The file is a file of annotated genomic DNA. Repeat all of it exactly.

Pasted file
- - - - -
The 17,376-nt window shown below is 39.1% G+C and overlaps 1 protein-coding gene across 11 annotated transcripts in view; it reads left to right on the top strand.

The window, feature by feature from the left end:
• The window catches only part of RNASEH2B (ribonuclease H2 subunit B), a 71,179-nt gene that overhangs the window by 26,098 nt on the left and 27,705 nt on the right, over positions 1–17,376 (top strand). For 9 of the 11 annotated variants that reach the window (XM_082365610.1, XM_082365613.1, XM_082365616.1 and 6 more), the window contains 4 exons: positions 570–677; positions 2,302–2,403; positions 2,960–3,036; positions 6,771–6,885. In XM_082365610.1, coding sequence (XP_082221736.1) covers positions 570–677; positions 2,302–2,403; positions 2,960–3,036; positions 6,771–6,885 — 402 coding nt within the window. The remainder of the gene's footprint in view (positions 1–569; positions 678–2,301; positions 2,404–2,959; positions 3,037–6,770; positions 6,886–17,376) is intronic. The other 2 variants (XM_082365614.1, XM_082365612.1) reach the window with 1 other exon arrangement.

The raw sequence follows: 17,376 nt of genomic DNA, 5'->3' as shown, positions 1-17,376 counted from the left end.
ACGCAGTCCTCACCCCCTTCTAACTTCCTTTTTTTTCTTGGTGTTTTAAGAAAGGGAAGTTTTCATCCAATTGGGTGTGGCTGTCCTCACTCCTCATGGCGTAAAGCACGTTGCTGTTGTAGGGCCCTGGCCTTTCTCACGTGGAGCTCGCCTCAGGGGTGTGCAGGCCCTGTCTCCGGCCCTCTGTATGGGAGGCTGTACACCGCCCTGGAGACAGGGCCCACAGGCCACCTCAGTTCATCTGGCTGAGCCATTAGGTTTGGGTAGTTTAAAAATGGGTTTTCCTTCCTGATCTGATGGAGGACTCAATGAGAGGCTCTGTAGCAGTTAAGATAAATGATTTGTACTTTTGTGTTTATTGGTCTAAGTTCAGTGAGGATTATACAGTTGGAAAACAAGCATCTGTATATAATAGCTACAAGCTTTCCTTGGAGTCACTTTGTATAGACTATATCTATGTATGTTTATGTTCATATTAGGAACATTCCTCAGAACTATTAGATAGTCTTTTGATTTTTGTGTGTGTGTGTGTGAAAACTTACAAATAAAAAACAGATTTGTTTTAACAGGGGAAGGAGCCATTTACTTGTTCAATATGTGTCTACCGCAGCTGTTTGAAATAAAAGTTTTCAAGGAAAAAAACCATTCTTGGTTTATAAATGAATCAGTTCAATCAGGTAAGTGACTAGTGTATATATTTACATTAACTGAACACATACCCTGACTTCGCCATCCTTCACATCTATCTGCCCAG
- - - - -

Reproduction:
The 17,376-nt window shown below is 39.1% G+C and overlaps 1 protein-coding gene across 11 annotated transcripts in view; it reads left to right on the top strand.

The window, feature by feature from the left end:
• The window catches only part of RNASEH2B (ribonuclease H2 subunit B), a 71,179-nt gene that overhangs the window by 26,098 nt on the left and 27,705 nt on the right, over positions 1–17,376 (top strand). For 9 of the 11 annotated variants that reach the window (XM_082365610.1, XM_082365613.1, XM_082365616.1 and 6 more), the window contains 4 exons: positions 570–677; positions 2,302–2,403; positions 2,960–3,036; positions 6,771–6,885. In XM_082365610.1, coding sequence (XP_082221736.1) covers positions 570–677; positions 2,302–2,403; positions 2,960–3,036; positions 6,771–6,885 — 402 coding nt within the window. The remainder of the gene's footprint in view (positions 1–569; positions 678–2,301; positions 2,404–2,959; positions 3,037–6,770; positions 6,886–17,376) is intronic. The other 2 variants (XM_082365614.1, XM_082365612.1) reach the window with 1 other exon arrangement.

The raw sequence follows: 17,376 nt of genomic DNA, 5'->3' as shown, positions 1-17,376 counted from the left end.
ACGCAGTCCTCACCCCCTTCTAACTTCCTTTTTTTTCTTGGTGTTTTAAGAAAGGGAAGTTTTCATCCAATTGGGTGTGGCTGTCCTCACTCCTCATGGCGTAAAGCACGTTGCTGTTGTAGGGCCCTGGCCTTTCTCACGTGGAGCTCGCCTCAGGGGTGTGCAGGCCCTGTCTCCGGCCCTCTGTATGGGAGGCTGTACACCGCCCTGGAGACAGGGCCCACAGGCCACCTCAGTTCATCTGGCTGAGCCATTAGGTTTGGGTAGTTTAAAAATGGGTTTTCCTTCCTGATCTGATGGAGGACTCAATGAGAGGCTCTGTAGCAGTTAAGATAAATGATTTGTACTTTTGTGTTTATTGGTCTAAGTTCAGTGAGGATTATACAGTTGGAAAACAAGCATCTGTATATAATAGCTACAAGCTTTCCTTGGAGTCACTTTGTATAGACTATATCTATGTATGTTTATGTTCATATTAGGAACATTCCTCAGAACTATTAGATAGTCTTTTGATTTTTGTGTGTGTGTGTGTGAAAACTTACAAATAAAAAACAGATTTGTTTTAACAGGGGAAGGAGCCATTTACTTGTTCAATATGTGTCTACCGCAGCTGTTTGAAATAAAAGTTTTCAAGGAAAAAAACCATTCTTGGTTTATAAATGAATCAGTTCAATCAGGTAAGTGACTAGTGTATATATTTACATTAACTGAACACATACCCTGACTTCGCCATCCTTCACATCTATCTGCCCAG